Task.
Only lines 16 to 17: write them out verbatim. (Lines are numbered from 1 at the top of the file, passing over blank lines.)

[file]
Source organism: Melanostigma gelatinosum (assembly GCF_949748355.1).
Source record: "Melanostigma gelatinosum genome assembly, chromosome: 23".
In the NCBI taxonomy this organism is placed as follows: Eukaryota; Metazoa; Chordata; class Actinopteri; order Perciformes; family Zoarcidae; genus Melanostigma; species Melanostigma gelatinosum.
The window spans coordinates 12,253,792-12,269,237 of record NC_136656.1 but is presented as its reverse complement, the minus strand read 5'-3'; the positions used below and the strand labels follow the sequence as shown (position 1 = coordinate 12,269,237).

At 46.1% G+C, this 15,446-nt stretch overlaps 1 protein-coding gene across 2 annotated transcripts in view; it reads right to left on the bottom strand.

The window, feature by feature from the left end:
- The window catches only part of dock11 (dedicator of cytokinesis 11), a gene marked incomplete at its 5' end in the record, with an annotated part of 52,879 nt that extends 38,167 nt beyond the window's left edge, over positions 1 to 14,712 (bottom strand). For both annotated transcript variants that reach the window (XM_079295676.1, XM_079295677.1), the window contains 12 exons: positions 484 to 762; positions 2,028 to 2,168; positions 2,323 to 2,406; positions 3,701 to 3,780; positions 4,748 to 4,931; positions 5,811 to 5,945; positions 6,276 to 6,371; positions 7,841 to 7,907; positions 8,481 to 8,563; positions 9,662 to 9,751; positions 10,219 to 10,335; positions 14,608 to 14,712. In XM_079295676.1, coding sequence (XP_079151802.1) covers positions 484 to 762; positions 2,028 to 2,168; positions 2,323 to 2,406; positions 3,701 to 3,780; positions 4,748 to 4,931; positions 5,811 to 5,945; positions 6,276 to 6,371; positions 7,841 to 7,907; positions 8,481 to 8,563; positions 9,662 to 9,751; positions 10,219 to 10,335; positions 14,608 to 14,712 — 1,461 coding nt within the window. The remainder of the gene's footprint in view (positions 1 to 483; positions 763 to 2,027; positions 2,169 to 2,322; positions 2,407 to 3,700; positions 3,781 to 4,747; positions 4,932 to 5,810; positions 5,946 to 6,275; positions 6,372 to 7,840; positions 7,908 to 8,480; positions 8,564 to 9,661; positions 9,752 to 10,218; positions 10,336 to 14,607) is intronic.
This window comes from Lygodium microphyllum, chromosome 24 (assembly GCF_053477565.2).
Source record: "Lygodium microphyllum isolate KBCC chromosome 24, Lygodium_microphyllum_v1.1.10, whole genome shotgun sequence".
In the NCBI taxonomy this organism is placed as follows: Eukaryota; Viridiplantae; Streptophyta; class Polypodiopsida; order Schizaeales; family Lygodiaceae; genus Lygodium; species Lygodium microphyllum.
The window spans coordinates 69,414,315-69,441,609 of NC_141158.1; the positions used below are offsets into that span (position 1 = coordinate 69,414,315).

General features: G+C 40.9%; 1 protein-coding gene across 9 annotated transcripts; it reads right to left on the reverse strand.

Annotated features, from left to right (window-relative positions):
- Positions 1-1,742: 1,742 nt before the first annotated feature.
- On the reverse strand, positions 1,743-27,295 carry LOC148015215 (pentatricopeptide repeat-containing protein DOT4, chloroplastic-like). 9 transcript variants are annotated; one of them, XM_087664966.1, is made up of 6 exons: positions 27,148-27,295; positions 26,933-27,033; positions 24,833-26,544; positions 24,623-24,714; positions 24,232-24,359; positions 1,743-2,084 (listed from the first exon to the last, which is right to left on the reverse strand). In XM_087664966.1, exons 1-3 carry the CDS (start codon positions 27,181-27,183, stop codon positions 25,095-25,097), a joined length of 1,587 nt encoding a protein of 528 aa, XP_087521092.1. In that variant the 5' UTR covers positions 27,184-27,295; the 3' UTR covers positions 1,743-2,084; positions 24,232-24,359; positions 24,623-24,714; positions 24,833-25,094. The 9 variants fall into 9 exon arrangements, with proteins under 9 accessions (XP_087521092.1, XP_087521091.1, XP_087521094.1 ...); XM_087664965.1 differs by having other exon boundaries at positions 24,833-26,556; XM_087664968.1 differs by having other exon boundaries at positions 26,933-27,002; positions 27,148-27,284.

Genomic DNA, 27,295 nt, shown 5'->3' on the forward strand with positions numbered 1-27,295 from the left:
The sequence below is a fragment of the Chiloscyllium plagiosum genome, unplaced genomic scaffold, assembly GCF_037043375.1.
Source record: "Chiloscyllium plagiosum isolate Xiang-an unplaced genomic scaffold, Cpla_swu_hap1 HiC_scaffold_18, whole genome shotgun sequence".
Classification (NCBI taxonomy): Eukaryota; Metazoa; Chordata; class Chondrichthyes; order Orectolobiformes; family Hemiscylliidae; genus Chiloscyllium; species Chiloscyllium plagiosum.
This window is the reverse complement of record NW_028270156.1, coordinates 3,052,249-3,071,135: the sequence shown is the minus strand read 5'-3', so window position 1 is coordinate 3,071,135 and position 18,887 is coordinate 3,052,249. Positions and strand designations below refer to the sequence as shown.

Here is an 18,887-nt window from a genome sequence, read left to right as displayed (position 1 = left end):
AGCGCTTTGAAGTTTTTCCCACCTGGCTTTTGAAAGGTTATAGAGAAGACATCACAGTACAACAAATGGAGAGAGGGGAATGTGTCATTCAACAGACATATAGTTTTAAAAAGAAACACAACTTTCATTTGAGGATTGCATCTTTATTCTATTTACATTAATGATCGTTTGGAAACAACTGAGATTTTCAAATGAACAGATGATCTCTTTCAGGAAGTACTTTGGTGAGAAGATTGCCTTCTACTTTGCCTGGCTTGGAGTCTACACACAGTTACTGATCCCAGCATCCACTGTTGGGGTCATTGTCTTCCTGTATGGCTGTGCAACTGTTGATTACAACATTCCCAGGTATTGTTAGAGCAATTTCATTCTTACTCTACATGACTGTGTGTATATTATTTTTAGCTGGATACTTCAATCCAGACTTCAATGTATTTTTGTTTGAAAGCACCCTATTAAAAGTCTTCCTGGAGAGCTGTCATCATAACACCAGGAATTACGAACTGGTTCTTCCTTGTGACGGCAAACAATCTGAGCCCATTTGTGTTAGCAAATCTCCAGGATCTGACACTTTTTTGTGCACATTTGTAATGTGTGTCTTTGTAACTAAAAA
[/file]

Genomic DNA, 27,295 nt, shown 5'->3' on the forward strand with positions numbered 1-27,295 from the left:
The sequence below is a fragment of the Chiloscyllium plagiosum genome, unplaced genomic scaffold, assembly GCF_037043375.1.